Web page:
VSL:SCIENCE // The ancient world’s WMD

Seventy years ago, archaeologists working on the site of Dura-Europos found the bodies of 20 Roman soldiers. They were lying in a pile, and the body of a single Persian soldier lay 20 feet away. How did that one Persian manage the slaughter? Thanks to modern forensics, a British archaeologist named Simon James appears to have solved the mystery.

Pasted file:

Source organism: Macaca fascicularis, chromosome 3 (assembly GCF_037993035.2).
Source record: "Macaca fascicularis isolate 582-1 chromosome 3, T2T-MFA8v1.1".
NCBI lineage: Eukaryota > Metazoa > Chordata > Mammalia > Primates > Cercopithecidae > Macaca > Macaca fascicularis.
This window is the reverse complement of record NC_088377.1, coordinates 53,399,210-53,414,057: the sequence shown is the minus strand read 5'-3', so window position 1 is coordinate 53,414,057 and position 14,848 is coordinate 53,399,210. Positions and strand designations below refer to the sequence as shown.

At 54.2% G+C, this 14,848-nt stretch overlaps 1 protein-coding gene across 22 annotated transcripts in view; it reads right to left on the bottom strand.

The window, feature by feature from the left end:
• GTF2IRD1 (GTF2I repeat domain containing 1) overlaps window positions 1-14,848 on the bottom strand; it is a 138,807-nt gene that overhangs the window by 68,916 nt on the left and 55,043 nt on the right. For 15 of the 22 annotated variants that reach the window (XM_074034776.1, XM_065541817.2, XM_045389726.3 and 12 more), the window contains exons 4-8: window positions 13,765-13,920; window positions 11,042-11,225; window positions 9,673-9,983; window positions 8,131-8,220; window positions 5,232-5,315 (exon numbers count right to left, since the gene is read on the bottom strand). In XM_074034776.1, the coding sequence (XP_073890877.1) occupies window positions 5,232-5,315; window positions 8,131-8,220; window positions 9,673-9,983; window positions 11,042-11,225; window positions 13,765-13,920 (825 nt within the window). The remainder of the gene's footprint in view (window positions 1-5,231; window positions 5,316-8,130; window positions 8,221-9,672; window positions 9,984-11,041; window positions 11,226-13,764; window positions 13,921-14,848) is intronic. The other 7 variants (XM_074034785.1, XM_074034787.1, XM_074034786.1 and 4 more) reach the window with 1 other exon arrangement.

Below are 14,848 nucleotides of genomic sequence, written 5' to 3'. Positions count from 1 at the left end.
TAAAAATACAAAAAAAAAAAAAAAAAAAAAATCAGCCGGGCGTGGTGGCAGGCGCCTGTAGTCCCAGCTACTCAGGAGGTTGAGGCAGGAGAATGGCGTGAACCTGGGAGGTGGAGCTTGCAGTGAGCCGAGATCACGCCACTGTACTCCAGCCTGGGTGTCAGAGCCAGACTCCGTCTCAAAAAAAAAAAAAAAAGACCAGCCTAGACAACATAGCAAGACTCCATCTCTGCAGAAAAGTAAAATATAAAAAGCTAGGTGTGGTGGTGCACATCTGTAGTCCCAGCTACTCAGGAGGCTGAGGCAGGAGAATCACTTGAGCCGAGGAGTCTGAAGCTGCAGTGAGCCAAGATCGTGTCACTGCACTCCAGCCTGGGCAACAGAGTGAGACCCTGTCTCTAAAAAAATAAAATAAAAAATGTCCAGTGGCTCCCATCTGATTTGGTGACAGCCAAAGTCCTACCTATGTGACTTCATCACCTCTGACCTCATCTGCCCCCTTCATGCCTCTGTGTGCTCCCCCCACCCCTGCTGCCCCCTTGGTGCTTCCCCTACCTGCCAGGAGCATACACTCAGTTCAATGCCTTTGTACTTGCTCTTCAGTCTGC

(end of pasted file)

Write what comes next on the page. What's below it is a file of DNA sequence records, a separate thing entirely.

The 21 bodies lay at the intersection of a Persian tunnel and a Roman countertunnel, both dug in A.D. 256, when Persians overran the Syrian town and routed its Roman occupiers. James analyzed the tunnel walls and found residue of bitumen and sulfur crystal, which produce poison gas when burned together. He concluded that the Persians had armed themselves with braziers and bellows, added the chemicals, and pumped the resulting gas at their attackers. The Romans would have died in minutes, and the Persians likely stacked their bodies in order to slow additional attackers. And that last, single Persian? He wasn’t fast enough to run away from his own WMD.

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